NEW YORK (CNN/Money) -
There's a big company based in Redmond, Washington that you might have heard of. Its name is Microsoft. And it has a nasty habit of barging into new markets and crushing those in its way.
There's even a name for the fate of the victims: It's called getting "Netscaped", which refers to how Netscape, formerly the king of Web browsers (and now a small subsidiary of CNN/Money parent Time Warner) became irrelevant once Microsoft started bundling its Internet Explorer browser into the Windows operating system.
Now investors are starting to worry that Symantec, which makes the popular Norton brand of anti-virus software is in danger of being Netscaped.
Microsoft has made some rumblings lately about stepping up its presence in security software. There has even been some speculation about Microsoft looking to buy Symantec rival Network Associates, which sells the McAfee line of anti-virus software. Network Associates shot down the takeover rumors last week though.
Partly because of the Microsoft threat, shares of Symantec (SYMC: Research, Estimates), one of the hottest tech stocks for the past year, have fallen nearly 12 percent during the past 2 months.
So can Symantec avoid the fate of Netscape or will it become the latest example of a once hot tech company that Microsoft crushed like a grape?
Don't sweat Mister Softee
Richard Williams, an analyst with Garban Institutional Equities and one of only two analysts with a sell rating on the stock, said that investors should not dismiss the looming Microsoft threat. "Microsoft is the dominant player if it chooses to be which would mean there would be significant market share losses for Symantec," he said.
However, history has shown that Microsoft hasn't been able to Netscape every company. Intuit and Adobe Systems are two software companies that have thrived despite competition from Microsoft.
And Microsoft will have a tough challenge in the security-software market.
"Symantec has fantastic brand awareness. Norton users won't be easily dislodged," said Gregg Moskowitz, an analyst with Susquehanna Financial Group. "We won't see a dramatic shift when Microsoft enters the business."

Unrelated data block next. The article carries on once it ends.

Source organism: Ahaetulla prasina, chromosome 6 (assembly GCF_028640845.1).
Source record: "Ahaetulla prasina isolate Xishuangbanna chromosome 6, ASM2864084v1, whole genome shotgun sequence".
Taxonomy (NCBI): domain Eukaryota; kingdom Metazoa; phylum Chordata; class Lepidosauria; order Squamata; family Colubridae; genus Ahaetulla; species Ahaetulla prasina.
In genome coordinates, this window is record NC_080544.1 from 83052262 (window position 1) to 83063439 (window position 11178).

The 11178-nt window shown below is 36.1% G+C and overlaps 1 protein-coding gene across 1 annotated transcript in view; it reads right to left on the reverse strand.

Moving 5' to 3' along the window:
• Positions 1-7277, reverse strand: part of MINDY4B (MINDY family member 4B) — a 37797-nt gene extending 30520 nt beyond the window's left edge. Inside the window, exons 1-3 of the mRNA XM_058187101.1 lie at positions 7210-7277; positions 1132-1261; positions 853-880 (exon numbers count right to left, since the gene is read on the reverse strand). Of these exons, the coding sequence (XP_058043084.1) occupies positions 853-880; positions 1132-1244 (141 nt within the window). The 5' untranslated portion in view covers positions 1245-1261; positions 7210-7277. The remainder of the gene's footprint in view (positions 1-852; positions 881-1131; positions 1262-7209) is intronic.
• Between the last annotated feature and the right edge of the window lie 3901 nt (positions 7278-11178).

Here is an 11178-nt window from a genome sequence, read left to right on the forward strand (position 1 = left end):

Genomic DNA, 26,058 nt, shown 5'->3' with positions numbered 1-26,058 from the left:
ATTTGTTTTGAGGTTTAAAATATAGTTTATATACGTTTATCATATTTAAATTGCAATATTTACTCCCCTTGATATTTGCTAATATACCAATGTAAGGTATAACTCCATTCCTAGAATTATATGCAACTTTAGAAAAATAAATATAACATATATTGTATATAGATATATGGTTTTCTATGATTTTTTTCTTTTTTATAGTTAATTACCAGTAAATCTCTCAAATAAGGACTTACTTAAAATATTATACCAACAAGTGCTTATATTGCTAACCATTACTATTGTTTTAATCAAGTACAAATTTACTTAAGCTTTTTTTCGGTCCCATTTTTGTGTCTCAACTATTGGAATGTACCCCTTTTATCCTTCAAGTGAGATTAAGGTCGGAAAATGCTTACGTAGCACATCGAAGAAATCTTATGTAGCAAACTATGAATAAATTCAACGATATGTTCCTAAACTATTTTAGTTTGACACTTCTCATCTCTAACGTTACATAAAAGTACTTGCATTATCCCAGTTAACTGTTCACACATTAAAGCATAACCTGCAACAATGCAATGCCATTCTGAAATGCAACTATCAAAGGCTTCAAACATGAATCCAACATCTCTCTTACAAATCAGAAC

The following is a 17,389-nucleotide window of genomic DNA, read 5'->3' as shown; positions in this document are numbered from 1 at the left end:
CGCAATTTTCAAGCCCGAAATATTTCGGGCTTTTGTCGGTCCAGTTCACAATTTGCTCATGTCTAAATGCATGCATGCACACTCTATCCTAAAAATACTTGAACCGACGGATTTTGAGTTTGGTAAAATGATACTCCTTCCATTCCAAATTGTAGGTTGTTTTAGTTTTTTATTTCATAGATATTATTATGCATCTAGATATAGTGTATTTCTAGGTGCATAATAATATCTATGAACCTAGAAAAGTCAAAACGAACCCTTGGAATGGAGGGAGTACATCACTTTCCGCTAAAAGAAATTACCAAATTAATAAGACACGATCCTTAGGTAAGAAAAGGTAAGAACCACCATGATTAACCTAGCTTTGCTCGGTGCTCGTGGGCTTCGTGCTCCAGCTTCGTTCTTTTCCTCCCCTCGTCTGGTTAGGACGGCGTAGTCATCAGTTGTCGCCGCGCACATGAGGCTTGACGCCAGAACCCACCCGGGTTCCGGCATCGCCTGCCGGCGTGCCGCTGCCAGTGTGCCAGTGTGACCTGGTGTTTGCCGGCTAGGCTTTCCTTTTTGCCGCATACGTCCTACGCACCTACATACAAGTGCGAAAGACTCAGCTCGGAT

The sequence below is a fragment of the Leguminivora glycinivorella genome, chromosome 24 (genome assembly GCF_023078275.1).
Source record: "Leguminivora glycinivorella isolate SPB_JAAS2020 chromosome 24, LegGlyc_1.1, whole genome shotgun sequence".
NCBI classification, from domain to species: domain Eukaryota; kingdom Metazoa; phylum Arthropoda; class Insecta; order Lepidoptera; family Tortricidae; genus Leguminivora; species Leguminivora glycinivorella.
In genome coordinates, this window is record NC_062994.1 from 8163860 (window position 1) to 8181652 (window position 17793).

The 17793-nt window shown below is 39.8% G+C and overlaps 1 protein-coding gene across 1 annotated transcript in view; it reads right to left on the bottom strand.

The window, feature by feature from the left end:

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What's more, this isn't the first time the market has been spooked by Microsoft's security push. In June 2003, Microsoft acquired GeCad, a Romanian developer of anti-virus software.
Shares of Symantec sold off initially on that news but quickly bounced back after a wave of computer worms and viruses last summer created a surge in demand for security software.
The stock, even with the recent pullback, is still up 25 percent year-to-date and nearly 100 percent in the past 12 months. So the Microsoft concerns may have been just an excuse for momentum investors to take some profits.
"A lot of investors were looking for a point to jump off after the great run the stock had," said Donovan Gow, an analyst with American Technology Research. He said the stock, trading at about 29 times fiscal 2005 earnings estimates, is now reasonably attractive given that earnings and sales are expected to increase by 26 percent in 2005.
Gow adds that the company's recent acquisition of Brightmail, a privately held developer of spam filtering software that had filed to go public earlier this year was a savvy move that should help boost growth.
In particular, it could help Symantec increase its penetration in the corporate market, which currently accounts for a little more than half Symantec's business. "Spam is a bigger growth driver than many investors realize," Gow said. "It is getting to a point where corporations are willing to pay up to do something about it."
Still, even if you cast aside the Microsoft concerns, Williams said Symantec is not worth its current price because sales and earnings growth is expected to slow from last year's torrid pace.
Though true, it may turn out that earnings won't slow nearly as dramatically as analysts expect. Analysts have raised earnings estimates for fiscal 2005 by 8 percent during the past three months while the consensus profit projection for 2006 has gone up 9 percent.
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Symantec has already shown that a couple of nasty bugs can create big business. And let's get real. It doesn't look like the threat of new viruses is going away anytime soon. So current earnings estimates may still be too low.
Garban's Williams has a short position in Symantec and his firm has no investment banking ties to the company or other companies mentioned. All other analysts quoted do not have a position in the stocks mentioned and their firms have no investment banking relationships to any companies mentioned.
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